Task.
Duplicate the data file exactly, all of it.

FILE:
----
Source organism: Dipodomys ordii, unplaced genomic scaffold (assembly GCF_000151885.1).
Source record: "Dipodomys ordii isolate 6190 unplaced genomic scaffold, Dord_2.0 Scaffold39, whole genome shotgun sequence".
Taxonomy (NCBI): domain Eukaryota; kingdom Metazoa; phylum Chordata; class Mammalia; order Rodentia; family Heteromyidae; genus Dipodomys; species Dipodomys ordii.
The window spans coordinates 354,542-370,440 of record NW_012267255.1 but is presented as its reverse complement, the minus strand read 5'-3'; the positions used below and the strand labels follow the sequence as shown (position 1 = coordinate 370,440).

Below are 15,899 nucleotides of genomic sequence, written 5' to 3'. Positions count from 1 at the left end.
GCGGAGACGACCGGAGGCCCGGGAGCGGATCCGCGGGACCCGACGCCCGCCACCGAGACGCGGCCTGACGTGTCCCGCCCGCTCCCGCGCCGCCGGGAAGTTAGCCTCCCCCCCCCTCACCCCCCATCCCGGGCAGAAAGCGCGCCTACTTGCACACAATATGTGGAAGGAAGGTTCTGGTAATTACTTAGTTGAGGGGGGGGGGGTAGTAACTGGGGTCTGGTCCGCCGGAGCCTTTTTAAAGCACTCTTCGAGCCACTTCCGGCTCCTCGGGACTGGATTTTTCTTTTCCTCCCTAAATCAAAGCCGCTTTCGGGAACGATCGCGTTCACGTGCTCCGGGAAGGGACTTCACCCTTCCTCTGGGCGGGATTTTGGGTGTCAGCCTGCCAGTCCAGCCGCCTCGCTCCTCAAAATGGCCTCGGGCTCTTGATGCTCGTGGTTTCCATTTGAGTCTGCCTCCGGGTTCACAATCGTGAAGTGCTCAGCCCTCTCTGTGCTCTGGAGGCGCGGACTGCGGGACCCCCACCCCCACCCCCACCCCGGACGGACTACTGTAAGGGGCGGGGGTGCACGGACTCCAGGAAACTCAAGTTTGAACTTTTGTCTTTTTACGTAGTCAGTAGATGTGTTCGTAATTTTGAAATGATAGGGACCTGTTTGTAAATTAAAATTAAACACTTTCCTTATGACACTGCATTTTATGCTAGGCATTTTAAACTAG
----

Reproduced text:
Source organism: Dipodomys ordii, unplaced genomic scaffold (assembly GCF_000151885.1).
Source record: "Dipodomys ordii isolate 6190 unplaced genomic scaffold, Dord_2.0 Scaffold39, whole genome shotgun sequence".
Taxonomy (NCBI): domain Eukaryota; kingdom Metazoa; phylum Chordata; class Mammalia; order Rodentia; family Heteromyidae; genus Dipodomys; species Dipodomys ordii.
The window spans coordinates 354,542-370,440 of record NW_012267255.1 but is presented as its reverse complement, the minus strand read 5'-3'; the positions used below and the strand labels follow the sequence as shown (position 1 = coordinate 370,440).

Below are 15,899 nucleotides of genomic sequence, written 5' to 3'. Positions count from 1 at the left end.
GCGGAGACGACCGGAGGCCCGGGAGCGGATCCGCGGGACCCGACGCCCGCCACCGAGACGCGGCCTGACGTGTCCCGCCCGCTCCCGCGCCGCCGGGAAGTTAGCCTCCCCCCCCCTCACCCCCCATCCCGGGCAGAAAGCGCGCCTACTTGCACACAATATGTGGAAGGAAGGTTCTGGTAATTACTTAGTTGAGGGGGGGGGGGTAGTAACTGGGGTCTGGTCCGCCGGAGCCTTTTTAAAGCACTCTTCGAGCCACTTCCGGCTCCTCGGGACTGGATTTTTCTTTTCCTCCCTAAATCAAAGCCGCTTTCGGGAACGATCGCGTTCACGTGCTCCGGGAAGGGACTTCACCCTTCCTCTGGGCGGGATTTTGGGTGTCAGCCTGCCAGTCCAGCCGCCTCGCTCCTCAAAATGGCCTCGGGCTCTTGATGCTCGTGGTTTCCATTTGAGTCTGCCTCCGGGTTCACAATCGTGAAGTGCTCAGCCCTCTCTGTGCTCTGGAGGCGCGGACTGCGGGACCCCCACCCCCACCCCCACCCCGGACGGACTACTGTAAGGGGCGGGGGTGCACGGACTCCAGGAAACTCAAGTTTGAACTTTTGTCTTTTTACGTAGTCAGTAGATGTGTTCGTAATTTTGAAATGATAGGGACCTGTTTGTAAATTAAAATTAAACACTTTCCTTATGACACTGCATTTTATGCTAGGCATTTTAAACTAG